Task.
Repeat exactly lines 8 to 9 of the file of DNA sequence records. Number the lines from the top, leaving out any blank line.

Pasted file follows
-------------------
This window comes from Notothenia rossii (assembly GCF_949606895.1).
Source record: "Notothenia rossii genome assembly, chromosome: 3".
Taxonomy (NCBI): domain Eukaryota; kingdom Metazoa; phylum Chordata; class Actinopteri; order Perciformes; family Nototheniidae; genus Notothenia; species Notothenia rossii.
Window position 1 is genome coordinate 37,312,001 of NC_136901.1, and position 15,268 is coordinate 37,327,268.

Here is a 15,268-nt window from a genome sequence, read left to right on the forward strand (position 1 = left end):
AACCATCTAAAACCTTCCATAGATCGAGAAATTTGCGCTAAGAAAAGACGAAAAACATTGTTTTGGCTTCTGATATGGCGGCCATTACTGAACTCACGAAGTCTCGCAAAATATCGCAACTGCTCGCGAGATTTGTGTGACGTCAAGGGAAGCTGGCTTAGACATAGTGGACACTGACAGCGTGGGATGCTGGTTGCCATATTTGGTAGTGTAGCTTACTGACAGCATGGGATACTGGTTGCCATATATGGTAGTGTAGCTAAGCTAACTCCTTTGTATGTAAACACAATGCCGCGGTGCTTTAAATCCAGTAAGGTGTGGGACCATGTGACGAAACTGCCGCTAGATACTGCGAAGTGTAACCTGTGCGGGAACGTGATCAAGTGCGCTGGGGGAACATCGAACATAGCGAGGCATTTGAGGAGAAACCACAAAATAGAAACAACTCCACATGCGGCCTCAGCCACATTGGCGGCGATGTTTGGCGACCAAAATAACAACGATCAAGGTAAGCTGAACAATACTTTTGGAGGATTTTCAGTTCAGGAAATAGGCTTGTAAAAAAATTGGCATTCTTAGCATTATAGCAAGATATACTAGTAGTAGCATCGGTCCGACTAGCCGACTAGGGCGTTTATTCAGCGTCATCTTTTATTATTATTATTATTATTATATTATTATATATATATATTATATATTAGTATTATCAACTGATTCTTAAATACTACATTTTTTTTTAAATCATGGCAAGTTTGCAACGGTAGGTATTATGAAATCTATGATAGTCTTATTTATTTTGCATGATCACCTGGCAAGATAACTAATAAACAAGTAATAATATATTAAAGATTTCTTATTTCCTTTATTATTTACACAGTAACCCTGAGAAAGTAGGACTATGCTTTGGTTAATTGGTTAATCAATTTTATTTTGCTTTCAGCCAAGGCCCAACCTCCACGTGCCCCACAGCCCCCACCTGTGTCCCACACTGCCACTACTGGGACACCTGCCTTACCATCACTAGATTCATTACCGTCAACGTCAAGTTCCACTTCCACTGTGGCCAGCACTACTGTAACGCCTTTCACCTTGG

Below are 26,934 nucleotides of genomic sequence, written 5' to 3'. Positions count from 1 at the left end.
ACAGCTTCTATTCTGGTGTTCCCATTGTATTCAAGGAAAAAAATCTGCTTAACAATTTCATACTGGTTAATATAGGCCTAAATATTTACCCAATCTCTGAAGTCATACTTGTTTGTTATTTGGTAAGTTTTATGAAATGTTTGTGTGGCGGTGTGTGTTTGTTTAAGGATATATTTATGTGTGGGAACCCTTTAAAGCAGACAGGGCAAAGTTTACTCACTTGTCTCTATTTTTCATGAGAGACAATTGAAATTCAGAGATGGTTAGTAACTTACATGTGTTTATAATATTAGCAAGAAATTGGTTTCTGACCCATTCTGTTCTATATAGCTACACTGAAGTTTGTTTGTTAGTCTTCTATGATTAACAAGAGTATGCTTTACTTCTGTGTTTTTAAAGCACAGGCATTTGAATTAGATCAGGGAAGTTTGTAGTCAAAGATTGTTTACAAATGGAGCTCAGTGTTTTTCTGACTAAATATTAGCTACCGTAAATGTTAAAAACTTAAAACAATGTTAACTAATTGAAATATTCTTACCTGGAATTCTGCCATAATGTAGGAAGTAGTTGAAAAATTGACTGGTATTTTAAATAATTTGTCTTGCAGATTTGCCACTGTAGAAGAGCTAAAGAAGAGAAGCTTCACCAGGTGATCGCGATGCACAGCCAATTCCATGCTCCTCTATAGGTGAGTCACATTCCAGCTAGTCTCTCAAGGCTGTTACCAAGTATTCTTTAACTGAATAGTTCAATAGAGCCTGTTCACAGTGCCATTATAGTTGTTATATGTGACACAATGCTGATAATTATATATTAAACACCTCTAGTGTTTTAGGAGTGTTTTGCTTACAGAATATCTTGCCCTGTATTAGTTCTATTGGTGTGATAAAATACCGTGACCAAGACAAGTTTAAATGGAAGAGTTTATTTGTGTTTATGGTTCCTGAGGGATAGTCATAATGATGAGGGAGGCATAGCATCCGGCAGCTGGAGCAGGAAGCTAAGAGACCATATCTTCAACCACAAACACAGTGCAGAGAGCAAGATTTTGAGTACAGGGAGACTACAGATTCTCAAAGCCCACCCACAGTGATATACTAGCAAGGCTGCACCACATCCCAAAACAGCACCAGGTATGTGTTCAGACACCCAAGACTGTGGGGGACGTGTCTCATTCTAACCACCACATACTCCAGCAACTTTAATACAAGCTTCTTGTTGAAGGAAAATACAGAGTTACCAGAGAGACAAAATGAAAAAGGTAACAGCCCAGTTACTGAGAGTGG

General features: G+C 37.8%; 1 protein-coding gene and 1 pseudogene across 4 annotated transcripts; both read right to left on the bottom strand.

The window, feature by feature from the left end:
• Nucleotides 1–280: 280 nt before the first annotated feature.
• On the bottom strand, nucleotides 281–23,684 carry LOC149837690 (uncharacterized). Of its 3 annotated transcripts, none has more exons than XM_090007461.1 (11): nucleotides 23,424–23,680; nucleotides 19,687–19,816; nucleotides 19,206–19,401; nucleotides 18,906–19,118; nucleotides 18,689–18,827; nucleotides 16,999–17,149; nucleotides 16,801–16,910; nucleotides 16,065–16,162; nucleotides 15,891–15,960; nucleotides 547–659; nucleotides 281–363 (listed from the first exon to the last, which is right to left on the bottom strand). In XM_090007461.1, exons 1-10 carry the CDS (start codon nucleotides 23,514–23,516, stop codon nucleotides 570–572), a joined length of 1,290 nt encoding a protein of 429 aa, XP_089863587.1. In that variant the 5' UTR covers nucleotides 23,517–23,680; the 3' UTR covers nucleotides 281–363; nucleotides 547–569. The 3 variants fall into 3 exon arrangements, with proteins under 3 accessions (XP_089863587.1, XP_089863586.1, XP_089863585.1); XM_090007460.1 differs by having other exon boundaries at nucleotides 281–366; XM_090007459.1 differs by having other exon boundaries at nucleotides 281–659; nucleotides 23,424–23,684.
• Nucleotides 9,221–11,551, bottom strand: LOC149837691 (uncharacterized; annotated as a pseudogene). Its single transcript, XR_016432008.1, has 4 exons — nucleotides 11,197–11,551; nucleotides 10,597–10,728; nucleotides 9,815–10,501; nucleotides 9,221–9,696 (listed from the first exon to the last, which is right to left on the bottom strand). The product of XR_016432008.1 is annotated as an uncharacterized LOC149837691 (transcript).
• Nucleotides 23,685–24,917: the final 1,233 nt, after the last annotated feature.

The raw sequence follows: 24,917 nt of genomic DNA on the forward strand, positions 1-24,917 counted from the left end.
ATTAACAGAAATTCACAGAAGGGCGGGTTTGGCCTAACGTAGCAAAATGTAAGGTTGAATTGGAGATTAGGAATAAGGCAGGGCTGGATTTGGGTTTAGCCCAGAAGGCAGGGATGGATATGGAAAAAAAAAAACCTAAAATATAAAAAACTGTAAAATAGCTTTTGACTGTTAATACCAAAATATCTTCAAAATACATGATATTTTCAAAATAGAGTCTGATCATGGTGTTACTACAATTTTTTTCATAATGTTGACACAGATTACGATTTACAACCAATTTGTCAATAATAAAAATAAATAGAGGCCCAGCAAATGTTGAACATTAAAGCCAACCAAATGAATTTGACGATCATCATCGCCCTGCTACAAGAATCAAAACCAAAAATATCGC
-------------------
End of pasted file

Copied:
ACAGCTTCTATTCTGGTGTTCCCATTGTATTCAAGGAAAAAAATCTGCTTAACAATTTCATACTGGTTAATATAGGCCTAAATATTTACCCAATCTCTGAAGTCATACTTGTTTGTTATTTGGTAAGTTTTATGAAATGTTTGTGTGGCGGTGTGTGTTTGTTTAAGGATATATTTATGTGTGGGAACCCTTTAAAGCAGACAGGGCAAAGTTTACTCACTTGTCTCTATTTTTCATGAGAGACAATTGAAATTCAGAGATGGTTAGTAACTTACATGTGTTTATAATATTAGCAAGAAATTGGTTTCTGACCCATTCTGTTCTATATAGCTACACTGAAGTTTGTTTGTTAGTCTTCTATGATTAACAAGAGTATGCTTTACTTCTGTGTTTTTAAAGCACAGGCATTTGAATTAGATCAGGGAAGTTTGTAGTCAAAGATTGTTTACAAATGGAGCTCAGTGTTTTTCTGACTAAATATTAGCTACCGTAAATGTTAAAAACTTAAAACAATGTTAACTAATTGAAATATTCTTACCTGGAATTCTGCCATAATGTAGGAAGTAGTTGAAAAATTGACTGGTATTTTAAATAATTTGTCTTGCAGATTTGCCACTGTAGAAGAGCTAAAGAAGAGAAGCTTCACCAGGTGATCGCGATGCACAGCCAATTCCATGCTCCTCTATAGGTGAGTCACATTCCAGCTAGTCTCTCAAGGCTGTTACCAAGTATTCTTTAACTGAATAGTTCAATAGAGCCTGTTCACAGTGCCATTATAGTTGTTATATGTGACACAATGCTGATAATTATATATTAAACACCTCTAGTGTTTTAGGAGTGTTTTGCTTACAGAATATCTTGCCCTGTATTAGTTCTATTGGTGTGATAAAATACCGTGACCAAGACAAGTTTAAATGGAAGAGTTTATTTGTGTTTATGGTTCCTGAGGGATAGTCATAATGATGAGGGAGGCATAGCATCCGGCAGCTGGAGCAGGAAGCTAAGAGACCATATCTTCAACCACAAACACAGTGCAGAGAGCAAGATTTTGAGTACAGGGAGACTACAGATTCTCAAAGCCCACCCACAGTGATATACTAGCAAGGCTGCACCACATCCCAAAACAGCACCAGGTATGTGTTCAGACACCCAAGACTGTGGGGGACGTGTCTCATTCTAACCACCACATACTCCAGCAACTTTAATACAAGCTTCTTGTTGAAGGAAAATACAGAGTTACCAGAGAGACAAAATGAAAAAGGTAACAGCCCAGTTACTGAGAGTGG

General features: G+C 37.8%; 1 protein-coding gene and 1 pseudogene across 4 annotated transcripts; both read right to left on the bottom strand.